While the study of digital and social media and its impact on society has exploded, discussion of the best methods for doing so remains thin. Academic researchers and practitioners have deployed traditional techniques, from ethnography to social network analysis; but digital and social media challenge and even defy these techniques in a number of ways that must be examined. At the same time, digital and social media may benefit from more organic and unorthodox methods that get at aspects that cannot be examined otherwise. This intensive half day workshop will focus on approaches and best practices for studying digital and social media. We aim to go beyond the application of existing methods into online environments and collect innovative methods that break new ground while producing rigorous insights. This workshop will draw on invited and other participants’ research, teaching, classroom, and business experiences to think through “mixed methods” for qualitative and quantitative studies of digital and social media systems.
Through a series of roundtables and guided discussions, the workshop will focus on best practices for studying digital and social media. As part of these discussions, we also will highlight technical and ethical challenges that arise from our studying cross-platform, digital and social media phenomenon. The output of this workshop will be an open, “co-authored” syllabus for a seminar ofdering what we might call a “from causal to complicated” mixed method approach to digital and social media research, applicable to both researchers and practitioners alike.
For fifty years, the Hawaii International Conference on System Sciences (HICSS) has been a home for researchers in the information, computer, and system sciences (http://www.hicss.org/). The 50th anniversary event will be held January 4-7, 2017, at the Hilton Waikoloa Village. With an eye to the exponential growth of digitalization and information networks in all aspects of human activity, HICSS has continued to expand its track on Digital and Social Media.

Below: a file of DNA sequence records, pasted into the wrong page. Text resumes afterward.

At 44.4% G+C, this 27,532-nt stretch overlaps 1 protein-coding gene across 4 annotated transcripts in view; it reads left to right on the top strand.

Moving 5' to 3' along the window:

This year, among the Digital and Social Media track’s numerous offerings, we offer two minitracks meant to work in concert. Designed to sequence together into a single day-long workshop-within-a-conference, they will host the best emerging scholarship from sociology, anthropology, communication, information studies, and science & technology studies that addresses the most pressing concerns around digital and social media. In addition, we have developed a pre-conference workshop on digital research methods that will inform and complement the work presented in these minitracks.
Organizers: Tarleton Gillespie, Mary Gray, and Robert Mason
The minitrack will critically interrogate the role of DSM in supporting existing power structures or realigning power for underrepresented or social marginalized groups, and raise awareness or illustrate the ethical issues associated with doing research on DSM. Conceptual papers would address foundational theories of critical studies of media or ethical conduct in periods of rapid sociotechnical change—e.g., new ways of thinking about information exchange in communities and societies. Empirical papers would draw on studies of social media data that illustrate the critical or ethical dimensions of the use of such data. We welcome papers considering topics such as (but not limited to):
Organizers: Katie Shilton, Jaime Snyder, and Matthew Bietz
This minitrack will explore the themes of values, power, and politics in relation to the infrastructures that support digital data, documents, and interactions. By considering how infrastructures – the underlying material properties, policy decisions, and mechanisms of interoperability that support digital platforms – are designed, maintained, and dismantled, the work presented in this mini-track will contribute to debates about sociotechnical aspects of digital and social media, with a focus on data, knowledge production, and information access. This session will focus on research that employs techniques such as infrastructural inversion, trace ethnography or design research (among other methods) to explore factors that influence the development of infrastructures and their use in practice. We welcome papers considering topics such as (but not limited to):
4 January 2017, 8am-11am (Queens 5)
8:00am - 8:20am: Introduction
8:20am - 8:40am: Large group discussion/brainstorming
8:45am - 9:25am: Small group 1
9:50am - 10:30am: Small group 2
10:30am - 11:00am: Large group discussion